Mutual understanding between internal audit and its clients can be difficult to achieve. When audit clients hear jargon such as "issues" and "gaps," or read it in an audit report, they often stop listening. They're left with the impression that internal audit doesn't understand the risks their area faces and that its reporting is irrelevant. At the same time, auditors may experience frustration over clients' failure to understand audit issues. Why can't issue communication be easier and more effective? In many cases, it's because auditors don't "speak the same language" as their clients and fail to communicate adequately about risk.
The IIA Position Paper, The Three Lines of Defense in Effective Risk Management and Control, states that risk management and control duties must be coordinated carefully organizationwide "to assure that risk and control processes operate as intended." In reality, that coordination does not always happen. For the first-line business units conducting day-to-day operations, if there are no risks within the immediate processes they manage, there are no issues. At the same time, many internal auditors perform their work in isolation, targeting check boxes without comprehensive understanding of risks, even though second-line risk management and compliance functions are looking at risk appetite and the risk landscape enterprisewide. Effective risk communication can be challenging when internal auditors are out of sync with other assurance providers and adhere to an outdated, myopic approach.
In today's rapidly changing environment, the traditional method of identifying issues simply based on test results for design and operational effectiveness constitutes an insufficient means of risk analysis, reporting, and acceptance. Although test results provide a solid basis for showing how the client failed, they don't provide much insight into why clients should care other than a low score. And if our deliverables lose relevance to the audience, we lose buy-in.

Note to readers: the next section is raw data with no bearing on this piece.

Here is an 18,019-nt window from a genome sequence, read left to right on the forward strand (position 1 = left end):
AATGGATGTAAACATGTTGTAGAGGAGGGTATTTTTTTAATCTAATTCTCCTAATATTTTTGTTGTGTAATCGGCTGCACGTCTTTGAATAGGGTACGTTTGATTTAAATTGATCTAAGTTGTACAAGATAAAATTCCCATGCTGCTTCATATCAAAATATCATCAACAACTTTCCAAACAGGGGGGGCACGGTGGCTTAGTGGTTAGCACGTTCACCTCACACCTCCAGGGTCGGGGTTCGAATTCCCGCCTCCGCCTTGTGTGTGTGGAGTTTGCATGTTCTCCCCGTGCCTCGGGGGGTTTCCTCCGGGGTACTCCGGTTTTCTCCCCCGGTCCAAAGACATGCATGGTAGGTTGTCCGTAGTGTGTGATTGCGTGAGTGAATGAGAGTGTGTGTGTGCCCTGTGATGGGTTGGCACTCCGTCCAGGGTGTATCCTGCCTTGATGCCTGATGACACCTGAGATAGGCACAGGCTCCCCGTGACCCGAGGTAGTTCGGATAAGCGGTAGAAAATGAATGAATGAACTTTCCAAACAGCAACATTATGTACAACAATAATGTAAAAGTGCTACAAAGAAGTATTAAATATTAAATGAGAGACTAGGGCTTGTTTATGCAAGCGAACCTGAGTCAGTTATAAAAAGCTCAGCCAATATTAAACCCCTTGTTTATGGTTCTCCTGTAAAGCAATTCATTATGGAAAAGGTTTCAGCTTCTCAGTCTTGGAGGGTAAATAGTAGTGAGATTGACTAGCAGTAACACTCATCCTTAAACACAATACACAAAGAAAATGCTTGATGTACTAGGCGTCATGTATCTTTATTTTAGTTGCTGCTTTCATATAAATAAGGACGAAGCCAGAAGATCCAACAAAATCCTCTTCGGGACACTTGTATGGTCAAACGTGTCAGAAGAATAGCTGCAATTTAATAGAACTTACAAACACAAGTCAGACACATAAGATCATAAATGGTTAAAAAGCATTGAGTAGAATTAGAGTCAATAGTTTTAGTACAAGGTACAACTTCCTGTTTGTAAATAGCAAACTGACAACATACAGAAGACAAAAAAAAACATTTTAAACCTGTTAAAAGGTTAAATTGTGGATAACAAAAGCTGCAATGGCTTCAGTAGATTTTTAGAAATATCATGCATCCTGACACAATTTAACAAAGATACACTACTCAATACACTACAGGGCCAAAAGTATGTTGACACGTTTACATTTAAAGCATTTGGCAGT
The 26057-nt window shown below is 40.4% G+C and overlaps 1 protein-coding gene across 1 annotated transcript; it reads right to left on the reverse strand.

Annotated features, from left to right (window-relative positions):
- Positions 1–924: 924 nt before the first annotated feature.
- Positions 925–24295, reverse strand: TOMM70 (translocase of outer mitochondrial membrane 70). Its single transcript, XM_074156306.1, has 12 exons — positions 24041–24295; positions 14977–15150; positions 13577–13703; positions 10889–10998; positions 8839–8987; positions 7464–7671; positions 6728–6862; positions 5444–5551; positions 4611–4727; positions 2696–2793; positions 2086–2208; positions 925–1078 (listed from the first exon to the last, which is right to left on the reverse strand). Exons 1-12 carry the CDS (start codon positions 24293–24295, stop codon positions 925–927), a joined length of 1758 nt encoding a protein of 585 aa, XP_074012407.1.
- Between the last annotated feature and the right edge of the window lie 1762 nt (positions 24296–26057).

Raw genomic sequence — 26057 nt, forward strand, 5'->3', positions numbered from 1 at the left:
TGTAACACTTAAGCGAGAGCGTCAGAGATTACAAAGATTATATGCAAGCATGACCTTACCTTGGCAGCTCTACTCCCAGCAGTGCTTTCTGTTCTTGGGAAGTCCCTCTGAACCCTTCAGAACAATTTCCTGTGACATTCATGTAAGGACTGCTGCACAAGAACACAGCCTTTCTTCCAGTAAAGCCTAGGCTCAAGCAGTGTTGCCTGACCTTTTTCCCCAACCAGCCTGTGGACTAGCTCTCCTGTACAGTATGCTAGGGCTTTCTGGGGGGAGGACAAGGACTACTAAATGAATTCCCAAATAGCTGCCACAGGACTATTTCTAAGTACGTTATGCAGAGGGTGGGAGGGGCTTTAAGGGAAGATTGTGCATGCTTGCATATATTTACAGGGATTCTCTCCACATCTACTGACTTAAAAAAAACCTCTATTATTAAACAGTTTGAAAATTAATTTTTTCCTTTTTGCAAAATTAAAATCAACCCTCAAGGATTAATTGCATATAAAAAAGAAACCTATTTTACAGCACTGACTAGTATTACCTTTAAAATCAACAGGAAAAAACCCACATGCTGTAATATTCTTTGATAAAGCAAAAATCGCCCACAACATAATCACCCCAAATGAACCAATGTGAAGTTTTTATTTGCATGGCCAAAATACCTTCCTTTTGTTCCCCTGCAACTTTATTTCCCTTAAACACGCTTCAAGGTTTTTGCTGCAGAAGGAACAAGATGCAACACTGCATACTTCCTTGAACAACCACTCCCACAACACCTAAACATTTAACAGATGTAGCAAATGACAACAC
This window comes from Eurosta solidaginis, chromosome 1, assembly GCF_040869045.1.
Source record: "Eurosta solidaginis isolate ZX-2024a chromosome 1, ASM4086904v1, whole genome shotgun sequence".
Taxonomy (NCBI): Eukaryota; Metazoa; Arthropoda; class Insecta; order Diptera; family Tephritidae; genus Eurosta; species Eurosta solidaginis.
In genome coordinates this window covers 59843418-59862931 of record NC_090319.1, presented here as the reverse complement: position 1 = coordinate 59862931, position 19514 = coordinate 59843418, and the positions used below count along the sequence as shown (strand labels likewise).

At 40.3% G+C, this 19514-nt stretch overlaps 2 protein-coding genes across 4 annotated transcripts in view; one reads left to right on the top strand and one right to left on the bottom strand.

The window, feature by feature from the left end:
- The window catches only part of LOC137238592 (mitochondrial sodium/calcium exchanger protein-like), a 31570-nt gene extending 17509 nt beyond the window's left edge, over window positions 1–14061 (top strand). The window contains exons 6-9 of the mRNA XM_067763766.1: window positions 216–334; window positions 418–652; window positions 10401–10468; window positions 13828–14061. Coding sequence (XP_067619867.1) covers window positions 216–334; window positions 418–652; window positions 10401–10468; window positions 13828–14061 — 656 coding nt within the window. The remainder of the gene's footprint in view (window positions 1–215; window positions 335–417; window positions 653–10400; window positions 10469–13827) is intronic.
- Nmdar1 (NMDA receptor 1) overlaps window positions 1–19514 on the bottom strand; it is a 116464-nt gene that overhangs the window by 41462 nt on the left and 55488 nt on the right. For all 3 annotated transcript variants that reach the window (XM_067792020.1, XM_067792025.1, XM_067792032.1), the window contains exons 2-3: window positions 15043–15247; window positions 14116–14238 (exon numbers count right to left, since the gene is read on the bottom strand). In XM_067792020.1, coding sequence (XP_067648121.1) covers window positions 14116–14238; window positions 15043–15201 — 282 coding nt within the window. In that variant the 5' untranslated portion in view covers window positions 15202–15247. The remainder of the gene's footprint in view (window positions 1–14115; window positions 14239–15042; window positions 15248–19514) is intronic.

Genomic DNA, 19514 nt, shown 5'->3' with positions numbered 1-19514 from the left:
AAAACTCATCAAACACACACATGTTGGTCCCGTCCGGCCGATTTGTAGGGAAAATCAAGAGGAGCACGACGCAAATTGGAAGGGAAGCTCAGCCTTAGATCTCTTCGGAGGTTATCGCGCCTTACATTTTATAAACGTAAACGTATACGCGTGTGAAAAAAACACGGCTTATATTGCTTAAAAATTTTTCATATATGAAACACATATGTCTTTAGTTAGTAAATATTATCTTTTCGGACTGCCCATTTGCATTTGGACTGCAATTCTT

Within the audit report, risk-based information tends to be underdeveloped and fails to provide adequate support for issues. Risk statements often appear merely as a single line in each issue table, and risk analysis may not be presented holistically anywhere in the report. Moreover, risk assessment usually occurs during the planning and scoping phase of an audit. Even if the assessment has been performed well and reveals areas of weakness, key risk indicators would be gradually lost during an audit and toward the conclusion of the engagement, leading to unclear answers about true risk. Risk conversations should instead take place throughout the entire audit.
Before presenting issues to clients, internal auditors should ask, "Did I perform sufficient risk analysis to cover significant areas?" rather than "Have I identified enough findings?" Overall, the goal of issue communication should not be putting down names on the sign-off sheet, but rather mutual agreement on risks and a willingness to address them.